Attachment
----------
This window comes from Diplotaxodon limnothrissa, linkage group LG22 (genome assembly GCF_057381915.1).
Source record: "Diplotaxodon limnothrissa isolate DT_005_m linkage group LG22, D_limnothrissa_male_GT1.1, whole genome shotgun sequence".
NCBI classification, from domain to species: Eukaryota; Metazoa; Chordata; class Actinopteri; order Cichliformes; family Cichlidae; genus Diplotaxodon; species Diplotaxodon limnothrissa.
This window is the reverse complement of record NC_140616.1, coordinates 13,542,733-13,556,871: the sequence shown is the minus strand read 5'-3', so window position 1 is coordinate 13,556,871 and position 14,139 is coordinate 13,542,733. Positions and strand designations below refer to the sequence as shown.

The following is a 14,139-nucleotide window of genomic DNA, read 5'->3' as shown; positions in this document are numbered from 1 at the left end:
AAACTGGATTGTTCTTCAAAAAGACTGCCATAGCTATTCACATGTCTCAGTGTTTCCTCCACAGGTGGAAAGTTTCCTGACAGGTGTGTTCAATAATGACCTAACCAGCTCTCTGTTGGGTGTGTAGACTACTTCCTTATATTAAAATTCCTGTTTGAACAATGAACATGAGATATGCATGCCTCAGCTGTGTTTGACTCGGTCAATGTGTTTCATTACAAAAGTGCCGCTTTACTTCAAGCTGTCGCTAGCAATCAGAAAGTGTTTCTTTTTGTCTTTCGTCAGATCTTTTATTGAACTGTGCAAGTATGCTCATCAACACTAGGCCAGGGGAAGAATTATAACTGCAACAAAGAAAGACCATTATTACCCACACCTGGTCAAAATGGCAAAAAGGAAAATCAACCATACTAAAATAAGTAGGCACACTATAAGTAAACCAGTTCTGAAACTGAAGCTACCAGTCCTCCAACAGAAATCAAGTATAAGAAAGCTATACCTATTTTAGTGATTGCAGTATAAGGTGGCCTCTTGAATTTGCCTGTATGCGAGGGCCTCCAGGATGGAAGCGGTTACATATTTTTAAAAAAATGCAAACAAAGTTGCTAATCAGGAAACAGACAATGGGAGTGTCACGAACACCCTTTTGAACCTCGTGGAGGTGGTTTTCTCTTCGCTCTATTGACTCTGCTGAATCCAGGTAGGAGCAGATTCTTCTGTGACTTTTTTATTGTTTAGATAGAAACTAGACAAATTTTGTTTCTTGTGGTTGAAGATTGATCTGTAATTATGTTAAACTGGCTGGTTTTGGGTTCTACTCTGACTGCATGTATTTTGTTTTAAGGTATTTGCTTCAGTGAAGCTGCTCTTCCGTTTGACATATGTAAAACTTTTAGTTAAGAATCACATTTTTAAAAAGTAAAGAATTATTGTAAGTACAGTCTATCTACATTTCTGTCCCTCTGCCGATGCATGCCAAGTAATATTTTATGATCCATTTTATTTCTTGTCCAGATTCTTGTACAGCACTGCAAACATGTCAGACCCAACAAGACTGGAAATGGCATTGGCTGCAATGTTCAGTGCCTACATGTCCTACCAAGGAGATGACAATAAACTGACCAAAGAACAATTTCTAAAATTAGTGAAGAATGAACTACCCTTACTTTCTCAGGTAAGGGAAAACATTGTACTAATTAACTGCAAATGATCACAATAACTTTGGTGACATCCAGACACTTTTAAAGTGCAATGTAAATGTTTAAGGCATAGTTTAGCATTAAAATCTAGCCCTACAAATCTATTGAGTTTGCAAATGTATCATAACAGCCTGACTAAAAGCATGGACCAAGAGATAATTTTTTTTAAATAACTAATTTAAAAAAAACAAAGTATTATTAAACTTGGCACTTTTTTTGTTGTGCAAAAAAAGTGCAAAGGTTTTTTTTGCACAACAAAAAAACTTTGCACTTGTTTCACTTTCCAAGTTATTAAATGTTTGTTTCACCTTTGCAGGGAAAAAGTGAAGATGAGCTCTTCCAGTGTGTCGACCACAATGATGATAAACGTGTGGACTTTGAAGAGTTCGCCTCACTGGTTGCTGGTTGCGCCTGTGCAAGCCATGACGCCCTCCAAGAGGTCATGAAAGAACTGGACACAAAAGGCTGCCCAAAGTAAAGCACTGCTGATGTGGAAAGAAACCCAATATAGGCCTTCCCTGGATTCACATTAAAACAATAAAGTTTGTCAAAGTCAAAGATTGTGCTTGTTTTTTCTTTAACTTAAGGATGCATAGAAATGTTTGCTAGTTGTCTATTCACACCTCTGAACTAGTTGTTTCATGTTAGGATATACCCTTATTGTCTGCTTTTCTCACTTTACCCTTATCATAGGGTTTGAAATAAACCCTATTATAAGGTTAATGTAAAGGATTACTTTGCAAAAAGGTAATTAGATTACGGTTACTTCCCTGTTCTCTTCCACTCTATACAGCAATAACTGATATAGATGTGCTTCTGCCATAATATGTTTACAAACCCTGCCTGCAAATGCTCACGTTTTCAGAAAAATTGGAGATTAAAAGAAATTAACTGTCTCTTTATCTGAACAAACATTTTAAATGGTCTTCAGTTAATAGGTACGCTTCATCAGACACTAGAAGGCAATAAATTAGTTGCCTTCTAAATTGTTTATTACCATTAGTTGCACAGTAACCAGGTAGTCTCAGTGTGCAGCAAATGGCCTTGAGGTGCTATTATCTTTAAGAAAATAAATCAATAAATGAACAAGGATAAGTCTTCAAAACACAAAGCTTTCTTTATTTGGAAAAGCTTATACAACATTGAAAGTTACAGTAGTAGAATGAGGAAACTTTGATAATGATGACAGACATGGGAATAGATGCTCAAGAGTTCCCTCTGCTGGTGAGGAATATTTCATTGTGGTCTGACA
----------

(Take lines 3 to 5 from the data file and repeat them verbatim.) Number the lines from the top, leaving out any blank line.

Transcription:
NCBI classification, from domain to species: Eukaryota; Metazoa; Chordata; class Actinopteri; order Cichliformes; family Cichlidae; genus Diplotaxodon; species Diplotaxodon limnothrissa.
This window is the reverse complement of record NC_140616.1, coordinates 13,542,733-13,556,871: the sequence shown is the minus strand read 5'-3', so window position 1 is coordinate 13,556,871 and position 14,139 is coordinate 13,542,733. Positions and strand designations below refer to the sequence as shown.

The following is a 14,139-nucleotide window of genomic DNA, read 5'->3' as shown; positions in this document are numbered from 1 at the left end: